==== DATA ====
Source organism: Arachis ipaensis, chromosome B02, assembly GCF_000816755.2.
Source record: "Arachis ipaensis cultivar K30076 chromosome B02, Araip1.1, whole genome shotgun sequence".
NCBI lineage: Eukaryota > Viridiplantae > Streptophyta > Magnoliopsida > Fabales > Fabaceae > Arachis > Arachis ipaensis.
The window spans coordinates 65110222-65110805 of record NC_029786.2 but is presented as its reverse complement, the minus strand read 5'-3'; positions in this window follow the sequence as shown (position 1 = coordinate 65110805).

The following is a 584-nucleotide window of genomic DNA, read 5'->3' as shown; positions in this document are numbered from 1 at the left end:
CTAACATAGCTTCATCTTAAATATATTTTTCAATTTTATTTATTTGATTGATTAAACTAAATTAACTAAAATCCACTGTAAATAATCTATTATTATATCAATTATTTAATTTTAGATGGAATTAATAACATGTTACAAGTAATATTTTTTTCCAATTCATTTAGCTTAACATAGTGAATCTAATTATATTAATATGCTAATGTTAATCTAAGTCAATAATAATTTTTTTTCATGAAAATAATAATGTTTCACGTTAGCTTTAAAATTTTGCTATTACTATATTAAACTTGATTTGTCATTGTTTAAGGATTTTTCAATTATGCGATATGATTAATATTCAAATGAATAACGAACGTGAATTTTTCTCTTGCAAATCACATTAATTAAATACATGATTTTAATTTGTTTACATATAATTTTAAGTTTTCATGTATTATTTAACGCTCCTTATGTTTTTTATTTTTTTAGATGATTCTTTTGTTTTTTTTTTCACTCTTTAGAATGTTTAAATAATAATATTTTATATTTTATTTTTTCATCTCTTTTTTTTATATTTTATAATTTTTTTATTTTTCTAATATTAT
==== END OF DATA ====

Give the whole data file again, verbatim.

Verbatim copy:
Source organism: Arachis ipaensis, chromosome B02, assembly GCF_000816755.2.
Source record: "Arachis ipaensis cultivar K30076 chromosome B02, Araip1.1, whole genome shotgun sequence".
NCBI lineage: Eukaryota > Viridiplantae > Streptophyta > Magnoliopsida > Fabales > Fabaceae > Arachis > Arachis ipaensis.
The window spans coordinates 65110222-65110805 of record NC_029786.2 but is presented as its reverse complement, the minus strand read 5'-3'; positions in this window follow the sequence as shown (position 1 = coordinate 65110805).

The following is a 584-nucleotide window of genomic DNA, read 5'->3' as shown; positions in this document are numbered from 1 at the left end:
CTAACATAGCTTCATCTTAAATATATTTTTCAATTTTATTTATTTGATTGATTAAACTAAATTAACTAAAATCCACTGTAAATAATCTATTATTATATCAATTATTTAATTTTAGATGGAATTAATAACATGTTACAAGTAATATTTTTTTCCAATTCATTTAGCTTAACATAGTGAATCTAATTATATTAATATGCTAATGTTAATCTAAGTCAATAATAATTTTTTTTCATGAAAATAATAATGTTTCACGTTAGCTTTAAAATTTTGCTATTACTATATTAAACTTGATTTGTCATTGTTTAAGGATTTTTCAATTATGCGATATGATTAATATTCAAATGAATAACGAACGTGAATTTTTCTCTTGCAAATCACATTAATTAAATACATGATTTTAATTTGTTTACATATAATTTTAAGTTTTCATGTATTATTTAACGCTCCTTATGTTTTTTATTTTTTTAGATGATTCTTTTGTTTTTTTTTTCACTCTTTAGAATGTTTAAATAATAATATTTTATATTTTATTTTTTCATCTCTTTTTTTTATATTTTATAATTTTTTTATTTTTCTAATATTAT